My view is that the REHP study is analytically invalid for purposes of determining SWRs because it ignores the effect of changes in valuation levels. The problem that I have faced in engaging in discussions with other community members is that a good number just don't like it that I say that the REHP study is analytically invalid. But I must say that if I am going to describe my own views. My investing approach relies heavily on use of the findings of the Data-Based SWR Tool, an analytical tool that generates SWR findings very much at odds with the findings of the REHP study.

I don't have any illusions that I am ever going to persuade everyone to accept my investing views. I don't even think it would be a healthy development for that to happen. My hope is that we will reach a consensus that intercst's views should he held to the same level of scrutiny as the views put forward by any other community member. If someone had questions about the methodology used by JWR1945 in his research, they would put them forward. Why should it be any different with intercst?
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Re: Stock Market Valuations and Entry Point.......
Old 01-02-2005, 12:32 PM   #104
 
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Re: Stock Market Valuations and Entry Point.......

Quote:
But to your question, I think it's reasonable to build an inflation factor into a required rate of return for equity investments. Equities have to make the case that their return to the investor is sufficiently attractive to woo us away from risk free alternatives. In an inflationary environment that is a tough nut to crack for many industries. But if they If they can't cover that nut then what's the point?
Hi Donner,

When you compared the SP500 to a safe investment that generates a 4.5% dividend I assumed that you were referring to US treasuries. In this case, you need to account for inflation in both senarios (treasuries, and stocks). If I remove the 3% bias you added to favor bonds, the market appears to be fairly priced by your own analysis! Do you agree?

I don't know whether or not the market is overvalued. I learned that I'm not very good at predicting how the market (or interest rates) will perform. I am open to others' analyses.


--JB

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Re: Stock Market Valuations and Entry Point.......
Old 01-02-2005, 03:42 PM   #105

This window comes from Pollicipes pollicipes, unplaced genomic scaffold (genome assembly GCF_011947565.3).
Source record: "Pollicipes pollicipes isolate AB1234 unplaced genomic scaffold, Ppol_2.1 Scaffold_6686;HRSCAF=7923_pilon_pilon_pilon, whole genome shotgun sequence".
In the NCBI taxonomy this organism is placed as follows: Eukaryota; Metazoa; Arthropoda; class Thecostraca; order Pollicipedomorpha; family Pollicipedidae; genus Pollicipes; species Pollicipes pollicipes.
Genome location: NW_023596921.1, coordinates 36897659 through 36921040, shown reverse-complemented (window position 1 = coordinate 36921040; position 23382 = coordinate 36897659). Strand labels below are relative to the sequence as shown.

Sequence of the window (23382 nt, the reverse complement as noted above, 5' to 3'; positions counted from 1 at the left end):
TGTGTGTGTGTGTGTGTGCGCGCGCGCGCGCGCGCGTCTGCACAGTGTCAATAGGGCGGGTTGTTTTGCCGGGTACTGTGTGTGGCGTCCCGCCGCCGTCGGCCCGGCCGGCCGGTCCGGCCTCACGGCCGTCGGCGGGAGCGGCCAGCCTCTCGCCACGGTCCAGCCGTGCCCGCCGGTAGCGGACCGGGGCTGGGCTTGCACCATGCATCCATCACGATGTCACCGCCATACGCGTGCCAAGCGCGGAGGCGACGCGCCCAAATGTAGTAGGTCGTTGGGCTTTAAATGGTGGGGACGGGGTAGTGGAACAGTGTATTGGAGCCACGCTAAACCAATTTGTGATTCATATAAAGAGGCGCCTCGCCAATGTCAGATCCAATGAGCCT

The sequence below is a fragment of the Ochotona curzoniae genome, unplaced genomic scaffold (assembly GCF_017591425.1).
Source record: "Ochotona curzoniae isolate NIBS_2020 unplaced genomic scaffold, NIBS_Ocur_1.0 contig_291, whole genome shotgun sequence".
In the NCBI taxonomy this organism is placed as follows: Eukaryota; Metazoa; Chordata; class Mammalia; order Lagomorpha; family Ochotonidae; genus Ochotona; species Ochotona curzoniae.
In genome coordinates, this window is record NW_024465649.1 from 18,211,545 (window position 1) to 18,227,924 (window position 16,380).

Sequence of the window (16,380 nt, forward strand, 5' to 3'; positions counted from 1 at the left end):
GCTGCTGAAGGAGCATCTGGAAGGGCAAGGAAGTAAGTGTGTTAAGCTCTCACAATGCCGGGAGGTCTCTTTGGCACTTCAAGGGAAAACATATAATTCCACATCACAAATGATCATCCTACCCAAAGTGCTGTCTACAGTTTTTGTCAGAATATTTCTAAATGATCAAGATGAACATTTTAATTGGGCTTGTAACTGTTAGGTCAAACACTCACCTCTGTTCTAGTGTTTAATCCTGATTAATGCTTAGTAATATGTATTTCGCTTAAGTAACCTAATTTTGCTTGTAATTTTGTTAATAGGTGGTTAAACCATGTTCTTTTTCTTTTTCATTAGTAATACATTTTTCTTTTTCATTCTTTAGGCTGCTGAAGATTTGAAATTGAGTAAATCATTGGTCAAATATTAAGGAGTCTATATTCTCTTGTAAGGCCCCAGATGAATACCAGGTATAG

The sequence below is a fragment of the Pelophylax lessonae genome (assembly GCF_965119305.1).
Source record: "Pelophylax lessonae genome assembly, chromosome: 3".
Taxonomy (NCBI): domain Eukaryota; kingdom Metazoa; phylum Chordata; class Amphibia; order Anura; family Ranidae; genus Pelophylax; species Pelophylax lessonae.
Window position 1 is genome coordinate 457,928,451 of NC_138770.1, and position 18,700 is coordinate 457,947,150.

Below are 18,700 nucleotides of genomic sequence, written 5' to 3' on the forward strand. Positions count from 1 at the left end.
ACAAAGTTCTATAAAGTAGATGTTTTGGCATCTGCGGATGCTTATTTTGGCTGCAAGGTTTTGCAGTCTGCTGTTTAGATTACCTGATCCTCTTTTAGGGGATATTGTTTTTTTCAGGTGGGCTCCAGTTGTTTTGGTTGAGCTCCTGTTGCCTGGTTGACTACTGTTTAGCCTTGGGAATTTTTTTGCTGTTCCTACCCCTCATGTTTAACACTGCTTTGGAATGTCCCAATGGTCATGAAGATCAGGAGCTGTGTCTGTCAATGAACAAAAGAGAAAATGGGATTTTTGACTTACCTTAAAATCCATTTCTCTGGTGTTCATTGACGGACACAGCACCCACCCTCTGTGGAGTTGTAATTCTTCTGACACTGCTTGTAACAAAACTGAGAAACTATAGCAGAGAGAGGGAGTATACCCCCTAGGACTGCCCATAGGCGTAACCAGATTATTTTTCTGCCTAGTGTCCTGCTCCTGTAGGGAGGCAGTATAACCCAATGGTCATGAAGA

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Re: Stock Market Valuations and Entry Point.......

JB-- The way I look at it, the 4.5% I get on the Treasury instruments is a nominal return which if you assume a 3% inflation rate gives you a real return of 1.5%. The current Dividend Yield on the S&P is 1.7% which gives you a negative 1.3% real return based on dividend income alone. So, "capital gains" have got to make up the difference and then some to compensate the investor for assuming the risk.
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Re: Stock Market Valuations and Entry Point.......
Old 01-02-2005, 04:06 PM   #106
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Re: Stock Market Valuations and Entry Point.......

Two very interesting articles in the press this weekend which I would recommend for anybody to read.

Lawrence Kudlow is my favorite media economist. He sees the good side of almost every situation. His bottom line message: the economy is cooking on all burners and even better times are coming. See his article in the Washington Times and other papers entitled not atypically " Barreling Ahead into 2005"

The second article is in this week's Barron's. An interview with Jeremy Grantham entitled "Nightmare Time". Grantham is one of the founders of Grantham, Mayo and Van Otterloo which manages about $80 billion in assets. His take: we are in an investment environment unlike any he has ever experienced in his career or any period he has ever heard of. He maintains that ALL asset classes are overpriced right now. He personally has gone to high ground and is bailing out of he U.S. market.